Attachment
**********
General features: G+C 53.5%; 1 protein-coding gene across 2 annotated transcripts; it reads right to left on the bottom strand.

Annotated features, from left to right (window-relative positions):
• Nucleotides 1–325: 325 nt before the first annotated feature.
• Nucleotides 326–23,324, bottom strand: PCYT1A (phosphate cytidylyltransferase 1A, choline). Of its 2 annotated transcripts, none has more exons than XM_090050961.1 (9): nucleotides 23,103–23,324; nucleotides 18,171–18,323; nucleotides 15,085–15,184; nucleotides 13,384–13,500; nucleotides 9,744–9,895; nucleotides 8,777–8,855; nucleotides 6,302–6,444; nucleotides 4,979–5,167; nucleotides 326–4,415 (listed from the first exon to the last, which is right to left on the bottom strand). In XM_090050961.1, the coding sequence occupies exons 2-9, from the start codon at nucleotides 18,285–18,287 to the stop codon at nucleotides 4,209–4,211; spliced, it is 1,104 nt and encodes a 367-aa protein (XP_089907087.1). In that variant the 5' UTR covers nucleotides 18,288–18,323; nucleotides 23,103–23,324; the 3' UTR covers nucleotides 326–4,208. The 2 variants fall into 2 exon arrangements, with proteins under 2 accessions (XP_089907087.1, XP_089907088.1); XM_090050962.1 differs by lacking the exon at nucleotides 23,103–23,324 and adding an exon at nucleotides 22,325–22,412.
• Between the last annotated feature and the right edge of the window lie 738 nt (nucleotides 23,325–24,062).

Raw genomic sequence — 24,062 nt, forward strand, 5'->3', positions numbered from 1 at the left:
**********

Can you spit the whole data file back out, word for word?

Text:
General features: G+C 53.5%; 1 protein-coding gene across 2 annotated transcripts; it reads right to left on the bottom strand.

Annotated features, from left to right (window-relative positions):
• Nucleotides 1–325: 325 nt before the first annotated feature.
• Nucleotides 326–23,324, bottom strand: PCYT1A (phosphate cytidylyltransferase 1A, choline). Of its 2 annotated transcripts, none has more exons than XM_090050961.1 (9): nucleotides 23,103–23,324; nucleotides 18,171–18,323; nucleotides 15,085–15,184; nucleotides 13,384–13,500; nucleotides 9,744–9,895; nucleotides 8,777–8,855; nucleotides 6,302–6,444; nucleotides 4,979–5,167; nucleotides 326–4,415 (listed from the first exon to the last, which is right to left on the bottom strand). In XM_090050961.1, the coding sequence occupies exons 2-9, from the start codon at nucleotides 18,285–18,287 to the stop codon at nucleotides 4,209–4,211; spliced, it is 1,104 nt and encodes a 367-aa protein (XP_089907087.1). In that variant the 5' UTR covers nucleotides 18,288–18,323; nucleotides 23,103–23,324; the 3' UTR covers nucleotides 326–4,208. The 2 variants fall into 2 exon arrangements, with proteins under 2 accessions (XP_089907087.1, XP_089907088.1); XM_090050962.1 differs by lacking the exon at nucleotides 23,103–23,324 and adding an exon at nucleotides 22,325–22,412.
• Between the last annotated feature and the right edge of the window lie 738 nt (nucleotides 23,325–24,062).

Raw genomic sequence — 24,062 nt, forward strand, 5'->3', positions numbered from 1 at the left: